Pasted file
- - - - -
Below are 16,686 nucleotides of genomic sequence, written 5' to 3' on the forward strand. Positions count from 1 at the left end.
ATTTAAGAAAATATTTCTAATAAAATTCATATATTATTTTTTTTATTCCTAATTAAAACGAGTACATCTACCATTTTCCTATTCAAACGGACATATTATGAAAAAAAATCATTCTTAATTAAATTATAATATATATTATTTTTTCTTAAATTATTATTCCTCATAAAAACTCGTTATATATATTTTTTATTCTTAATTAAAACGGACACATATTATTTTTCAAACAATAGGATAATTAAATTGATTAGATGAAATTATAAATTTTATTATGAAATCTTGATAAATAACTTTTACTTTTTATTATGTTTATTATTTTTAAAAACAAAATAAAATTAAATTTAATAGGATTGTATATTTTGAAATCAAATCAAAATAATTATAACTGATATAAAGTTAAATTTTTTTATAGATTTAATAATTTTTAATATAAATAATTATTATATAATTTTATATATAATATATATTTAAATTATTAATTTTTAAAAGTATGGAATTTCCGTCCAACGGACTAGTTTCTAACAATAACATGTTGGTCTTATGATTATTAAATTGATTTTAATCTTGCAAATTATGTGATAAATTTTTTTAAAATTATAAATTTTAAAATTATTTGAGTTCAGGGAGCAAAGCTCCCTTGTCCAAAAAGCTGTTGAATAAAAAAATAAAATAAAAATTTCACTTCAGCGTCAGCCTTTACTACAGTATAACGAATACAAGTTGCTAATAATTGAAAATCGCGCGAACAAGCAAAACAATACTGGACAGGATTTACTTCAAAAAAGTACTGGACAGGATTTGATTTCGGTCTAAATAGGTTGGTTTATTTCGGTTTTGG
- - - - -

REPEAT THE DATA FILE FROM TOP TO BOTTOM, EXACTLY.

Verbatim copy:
Below are 16,686 nucleotides of genomic sequence, written 5' to 3' on the forward strand. Positions count from 1 at the left end.
ATTTAAGAAAATATTTCTAATAAAATTCATATATTATTTTTTTTATTCCTAATTAAAACGAGTACATCTACCATTTTCCTATTCAAACGGACATATTATGAAAAAAAATCATTCTTAATTAAATTATAATATATATTATTTTTTCTTAAATTATTATTCCTCATAAAAACTCGTTATATATATTTTTTATTCTTAATTAAAACGGACACATATTATTTTTCAAACAATAGGATAATTAAATTGATTAGATGAAATTATAAATTTTATTATGAAATCTTGATAAATAACTTTTACTTTTTATTATGTTTATTATTTTTAAAAACAAAATAAAATTAAATTTAATAGGATTGTATATTTTGAAATCAAATCAAAATAATTATAACTGATATAAAGTTAAATTTTTTTATAGATTTAATAATTTTTAATATAAATAATTATTATATAATTTTATATATAATATATATTTAAATTATTAATTTTTAAAAGTATGGAATTTCCGTCCAACGGACTAGTTTCTAACAATAACATGTTGGTCTTATGATTATTAAATTGATTTTAATCTTGCAAATTATGTGATAAATTTTTTTAAAATTATAAATTTTAAAATTATTTGAGTTCAGGGAGCAAAGCTCCCTTGTCCAAAAAGCTGTTGAATAAAAAAATAAAATAAAAATTTCACTTCAGCGTCAGCCTTTACTACAGTATAACGAATACAAGTTGCTAATAATTGAAAATCGCGCGAACAAGCAAAACAATACTGGACAGGATTTACTTCAAAAAAGTACTGGACAGGATTTGATTTCGGTCTAAATAGGTTGGTTTATTTCGGTTTTGG